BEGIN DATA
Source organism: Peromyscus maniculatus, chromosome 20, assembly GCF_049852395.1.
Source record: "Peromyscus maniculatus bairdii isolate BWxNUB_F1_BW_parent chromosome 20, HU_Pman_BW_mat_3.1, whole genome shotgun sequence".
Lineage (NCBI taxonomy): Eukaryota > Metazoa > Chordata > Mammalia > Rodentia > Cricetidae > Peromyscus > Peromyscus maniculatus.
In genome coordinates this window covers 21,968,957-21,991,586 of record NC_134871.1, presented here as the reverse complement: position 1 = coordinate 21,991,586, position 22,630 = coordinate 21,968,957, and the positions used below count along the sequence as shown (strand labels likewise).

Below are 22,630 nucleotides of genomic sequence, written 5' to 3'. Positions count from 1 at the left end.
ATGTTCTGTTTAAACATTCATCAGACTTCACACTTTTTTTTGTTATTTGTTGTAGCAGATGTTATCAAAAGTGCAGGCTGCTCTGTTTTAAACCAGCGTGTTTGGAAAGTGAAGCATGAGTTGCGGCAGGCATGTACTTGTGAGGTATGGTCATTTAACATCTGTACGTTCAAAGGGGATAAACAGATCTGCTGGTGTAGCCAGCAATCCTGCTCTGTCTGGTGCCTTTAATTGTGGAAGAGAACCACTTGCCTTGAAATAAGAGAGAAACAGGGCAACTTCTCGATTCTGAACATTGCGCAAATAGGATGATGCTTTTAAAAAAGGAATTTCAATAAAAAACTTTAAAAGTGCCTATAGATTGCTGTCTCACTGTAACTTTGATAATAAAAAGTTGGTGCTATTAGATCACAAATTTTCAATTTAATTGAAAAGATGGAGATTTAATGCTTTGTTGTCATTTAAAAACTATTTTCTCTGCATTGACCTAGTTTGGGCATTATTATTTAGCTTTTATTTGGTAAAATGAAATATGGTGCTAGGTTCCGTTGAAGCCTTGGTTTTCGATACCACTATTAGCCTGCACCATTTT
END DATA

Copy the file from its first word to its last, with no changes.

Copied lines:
Source organism: Peromyscus maniculatus, chromosome 20, assembly GCF_049852395.1.
Source record: "Peromyscus maniculatus bairdii isolate BWxNUB_F1_BW_parent chromosome 20, HU_Pman_BW_mat_3.1, whole genome shotgun sequence".
Lineage (NCBI taxonomy): Eukaryota > Metazoa > Chordata > Mammalia > Rodentia > Cricetidae > Peromyscus > Peromyscus maniculatus.
In genome coordinates this window covers 21,968,957-21,991,586 of record NC_134871.1, presented here as the reverse complement: position 1 = coordinate 21,991,586, position 22,630 = coordinate 21,968,957, and the positions used below count along the sequence as shown (strand labels likewise).

Below are 22,630 nucleotides of genomic sequence, written 5' to 3'. Positions count from 1 at the left end.
ATGTTCTGTTTAAACATTCATCAGACTTCACACTTTTTTTTGTTATTTGTTGTAGCAGATGTTATCAAAAGTGCAGGCTGCTCTGTTTTAAACCAGCGTGTTTGGAAAGTGAAGCATGAGTTGCGGCAGGCATGTACTTGTGAGGTATGGTCATTTAACATCTGTACGTTCAAAGGGGATAAACAGATCTGCTGGTGTAGCCAGCAATCCTGCTCTGTCTGGTGCCTTTAATTGTGGAAGAGAACCACTTGCCTTGAAATAAGAGAGAAACAGGGCAACTTCTCGATTCTGAACATTGCGCAAATAGGATGATGCTTTTAAAAAAGGAATTTCAATAAAAAACTTTAAAAGTGCCTATAGATTGCTGTCTCACTGTAACTTTGATAATAAAAAGTTGGTGCTATTAGATCACAAATTTTCAATTTAATTGAAAAGATGGAGATTTAATGCTTTGTTGTCATTTAAAAACTATTTTCTCTGCATTGACCTAGTTTGGGCATTATTATTTAGCTTTTATTTGGTAAAATGAAATATGGTGCTAGGTTCCGTTGAAGCCTTGGTTTTCGATACCACTATTAGCCTGCACCATTTT